When we arrived at the base after an hour and a half bus ride (on a coach bus with wi-fi and of course A/C!) we took our luggage to our barracks (if you’ve been to sleepaway camp as a camper or visiting children or grandchildren you get the picture). We had lunch in the mess hall with the soldiers. All meals are kosher on army bases and therefore we were not supposed to bring any outside food into the dining room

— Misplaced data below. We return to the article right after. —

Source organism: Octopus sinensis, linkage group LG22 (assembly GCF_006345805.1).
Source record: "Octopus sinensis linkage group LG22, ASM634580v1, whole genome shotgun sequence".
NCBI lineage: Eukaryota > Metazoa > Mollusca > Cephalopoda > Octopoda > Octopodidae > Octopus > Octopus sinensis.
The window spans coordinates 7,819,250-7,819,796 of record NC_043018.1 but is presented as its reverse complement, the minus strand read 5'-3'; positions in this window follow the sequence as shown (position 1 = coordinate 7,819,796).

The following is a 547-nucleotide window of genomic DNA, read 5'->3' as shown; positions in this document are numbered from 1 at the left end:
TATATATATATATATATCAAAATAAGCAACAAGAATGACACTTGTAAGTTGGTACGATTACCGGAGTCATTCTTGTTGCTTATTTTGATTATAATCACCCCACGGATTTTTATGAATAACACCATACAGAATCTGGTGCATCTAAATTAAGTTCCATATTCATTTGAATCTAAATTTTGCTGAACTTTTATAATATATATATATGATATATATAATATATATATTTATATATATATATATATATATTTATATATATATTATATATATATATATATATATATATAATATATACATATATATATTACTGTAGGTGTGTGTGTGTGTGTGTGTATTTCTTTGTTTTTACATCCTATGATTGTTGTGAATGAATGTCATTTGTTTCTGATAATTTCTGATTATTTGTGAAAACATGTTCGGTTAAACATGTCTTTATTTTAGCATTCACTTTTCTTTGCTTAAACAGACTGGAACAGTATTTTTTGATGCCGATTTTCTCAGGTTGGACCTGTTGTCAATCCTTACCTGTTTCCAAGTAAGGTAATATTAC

After lunch we got work boots and our “work clothing” (aka army fatigues), which consisted of a shirt, pants and belt. While skirts are not general army issue I learned when I volunteered this year that I could get a long army-issue skirt. Prior to getting the army skirt I wore my own skirt over the fatigue pants. Sleeping bags were provided. No sheets or pillows were available but the list provided to us in the handbook before we left (I liken it to “the camp list” my kids got when they went to sleepaway camp!) told us that neither of these items might be available so it was suggested we bring our own, in addition to towels, soap, detergent to hand wash clothing and a flashlight in the event the wash house/toilet facilities were not in the barracks! On the first post I was on the facilities were in the barracks, but on the second base they were not! (Really wasn’t a big deal. It wasn’t as far as I remember the “outhouse” being when I was at Girl Scout camp as an 8- or 9-year old!) And the path was very well lit so no flashlight was needed.